The Braess Paradox: Choice as Famine

A friend of mine who chiseled his own undergraduate curriculum at UCLA is invaluable when it comes to getting an opinion on city planning and transportation outside of the very large echo chamber that is the urbanist blogosphere. He sent me an interesting thread from Quora, the crowd sourced question-and-answer forum like Yahoo! Answers if it was made up of mostly smart people and a few PhDs, where the topic was on transportation efficiency: If you replaced 2 train tracks with a dedicated 2 lane road and ran passenger buses would it be more efficient? It’s a question that isn’t all that rare anymore with Bus Rapid Transit emerging as a low cost alternative to light rail in cities through South America and Asia; shelling out hundreds of millions of dollars to dig out new tunnels and install what amounts to be one of the more complex feats of human engineering shouldn’t be a priority for emerging economies.

The top answer on this Quora thread (again, it sounds like Yahoo! Answers but I promise it isn’t) comes from a guy named Amar Prabhu who posted a detailed economic model of transportation modal choice based on efficiency ratings (passenger load, CO2 emissions, average speed, etc.) complete with caveats and assumptions. I mean he pared down the analysis so it didn’t turn into a dissertation but, Christ, this is on a glorified knowledge forum so apparently there’s more than three dozen people actually interested in transportation that don’t hold professorships after all. I won’t go into Prabhu’s analysis (you should read it yourself) but his conclusion is that in the very short term BRT is more efficient but after three or four years a metro system becomes the better choice. Prabhu openly admits to flaws in his analysis especially on the human and policy side which are inherently tougher to model from an empirical perspective, but his number crunching is right on even if I choose to disagree with it.

As a follow up to this Quora thread, my friend sent me a Wikipedia entry on something called Braess’ Paradox (a large part of his independent curriculum was advanced economics) and, because I regret never dipping more than a toe into the intersection of traffic engineering and consumer economics, I got giddy just reading through the first paragraph. The problem is essentially this (and I encourage you to read the Wikipedia entry because I am likely to butcher this delivery and the functional notation): If commuters (let’s say exactly 4000 of them) are given two paths to work, A and B, where half of each route is a function of the number of commuters on the route (the 1st half of A and the 2nd of B; (Fc) = C/100 where C is the number of commuters) and the opposing halves have constant travel times (45 minutes in this example) then the drivers will logically split into two evenly weighted groups reducing the total travel time to an efficient equilibrium. However, if you provide the commuters with a transfer point at the halfway mark of their journeys and the transfer time is effectively 0, commuters will always choose the selfish option: take the 1st half of Route A (40 minutes with 4000 commuters) and the 2nd half of Route B (ditto) which gives us an 80 minute commute.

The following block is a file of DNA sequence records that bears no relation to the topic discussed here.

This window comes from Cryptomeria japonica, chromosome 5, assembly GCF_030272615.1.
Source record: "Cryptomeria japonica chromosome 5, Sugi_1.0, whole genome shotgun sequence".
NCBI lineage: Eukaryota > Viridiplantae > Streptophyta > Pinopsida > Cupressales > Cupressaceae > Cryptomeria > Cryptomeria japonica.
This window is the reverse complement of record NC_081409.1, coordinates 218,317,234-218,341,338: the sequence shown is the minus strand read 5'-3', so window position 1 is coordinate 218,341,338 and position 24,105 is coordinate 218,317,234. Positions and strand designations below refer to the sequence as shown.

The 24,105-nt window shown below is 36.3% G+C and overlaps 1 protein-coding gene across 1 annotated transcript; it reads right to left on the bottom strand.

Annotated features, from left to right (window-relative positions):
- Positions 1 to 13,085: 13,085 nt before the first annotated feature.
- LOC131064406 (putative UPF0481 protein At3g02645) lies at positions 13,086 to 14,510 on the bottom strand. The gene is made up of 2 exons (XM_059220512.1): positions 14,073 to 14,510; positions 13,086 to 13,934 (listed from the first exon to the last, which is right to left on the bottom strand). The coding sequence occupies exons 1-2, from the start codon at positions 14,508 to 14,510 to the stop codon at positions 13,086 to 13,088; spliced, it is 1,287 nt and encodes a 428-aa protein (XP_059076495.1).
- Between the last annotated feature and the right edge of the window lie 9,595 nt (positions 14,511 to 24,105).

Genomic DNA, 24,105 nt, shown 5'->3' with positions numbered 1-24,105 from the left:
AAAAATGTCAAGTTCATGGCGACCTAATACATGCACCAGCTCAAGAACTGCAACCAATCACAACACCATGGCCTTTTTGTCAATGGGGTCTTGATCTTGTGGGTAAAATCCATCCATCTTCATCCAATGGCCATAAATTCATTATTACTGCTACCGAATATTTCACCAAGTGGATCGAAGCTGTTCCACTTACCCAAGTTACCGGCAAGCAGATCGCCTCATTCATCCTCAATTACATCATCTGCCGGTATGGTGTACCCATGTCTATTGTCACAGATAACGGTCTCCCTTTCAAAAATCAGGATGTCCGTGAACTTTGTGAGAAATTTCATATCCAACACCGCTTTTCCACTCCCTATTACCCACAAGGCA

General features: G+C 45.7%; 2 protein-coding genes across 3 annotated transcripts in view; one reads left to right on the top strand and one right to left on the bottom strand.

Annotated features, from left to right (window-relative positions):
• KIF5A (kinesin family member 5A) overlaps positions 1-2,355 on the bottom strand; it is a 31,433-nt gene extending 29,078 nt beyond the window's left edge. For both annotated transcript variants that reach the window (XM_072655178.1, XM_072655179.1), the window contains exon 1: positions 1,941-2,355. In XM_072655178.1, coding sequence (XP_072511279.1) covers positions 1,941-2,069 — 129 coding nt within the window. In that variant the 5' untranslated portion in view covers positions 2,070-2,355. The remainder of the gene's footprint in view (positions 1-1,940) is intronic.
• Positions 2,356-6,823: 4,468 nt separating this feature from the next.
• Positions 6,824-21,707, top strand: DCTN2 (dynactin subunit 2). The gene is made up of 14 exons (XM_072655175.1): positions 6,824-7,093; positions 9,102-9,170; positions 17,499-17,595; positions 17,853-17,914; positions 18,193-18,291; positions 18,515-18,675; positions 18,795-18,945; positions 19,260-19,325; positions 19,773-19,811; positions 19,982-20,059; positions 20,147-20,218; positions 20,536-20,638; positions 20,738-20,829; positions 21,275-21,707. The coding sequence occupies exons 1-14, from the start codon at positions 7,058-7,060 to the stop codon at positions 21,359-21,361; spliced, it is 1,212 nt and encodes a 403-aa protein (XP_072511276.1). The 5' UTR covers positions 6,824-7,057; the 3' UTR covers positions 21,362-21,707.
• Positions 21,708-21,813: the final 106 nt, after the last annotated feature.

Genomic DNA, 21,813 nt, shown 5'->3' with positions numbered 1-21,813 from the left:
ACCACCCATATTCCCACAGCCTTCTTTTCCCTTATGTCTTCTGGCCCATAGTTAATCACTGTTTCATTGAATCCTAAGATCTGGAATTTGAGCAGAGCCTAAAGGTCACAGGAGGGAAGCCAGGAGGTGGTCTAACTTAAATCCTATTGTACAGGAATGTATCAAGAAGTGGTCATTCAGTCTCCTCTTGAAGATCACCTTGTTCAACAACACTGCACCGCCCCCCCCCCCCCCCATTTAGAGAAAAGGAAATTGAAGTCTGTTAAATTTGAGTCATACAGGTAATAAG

Easy enough right? Unfortunately these commuters have become lobotomized by choice. If you evenly split the groups into groups of 2000 like we did before the path between A and B was built then the travel times for each group would be 65 minutes; 20 minutes on the function-based halves and 45 minutes on the constant ones. Instead the commuters are choosing to reduce their travel times by five minutes by all traveling on the same route on either side of the halfway point but increasing their overall travel times by 15 minutes because of the existence of that transfer point.

500px Braess paradox road example The Braess Paradox: Choice as Famine

I’ll give everyone a chance to consider their arguments against this sort of choice paradox (here’s some starting points: “this only applies in very limited circumstances,” this is true because you have to have a population of commuters that makes both ends of the equation work which is why this is an elegant theory and not an easily applicable policy; “this applies to road choice rather than modal choice,” again, true, but on routes where two modes of transit overlap you could apply the same theoretical rigor.) but please remember that this is a vein of economics with a lot of history in transportation planning and that most of us are idiotic creatures of habit when it comes to route choice so the likelihood that we would take an 80 minute commuter over a 65 minute one because we “saved five minutes” each leg is not small.

 The Braess Paradox: Choice as Famine

It’s also something not uncommon in real world planning: commuters (especially drivers) are constantly choosing roads and highways that may have an apparent rather than real impact which is why you may see some deserted stretches of arterials that could potentially redistribute travelers efficiently. Other issues come into play when you’re discussing real world transportation issues (latent/induced demand associated with new lane construction is probably the biggest) but the Braess paradox is a novel way to look at commuter psychology.

It’s also a potential argument for more robust state-sponsored transportation systems (I’ll have to give a citation to my friend for raising that theory) because in a typical economic system choice leads to a higher performing equilibrium. If each set of commuters has two extremely well funded and maintained routes to work then there’s a higher likelihood there would be no funneling of actors from A to B and you’d reach the more stable inflection point where everyone’s travel times are reduced to a minimum. Don’t you love reading about economic paradoxes on Fridays?

 

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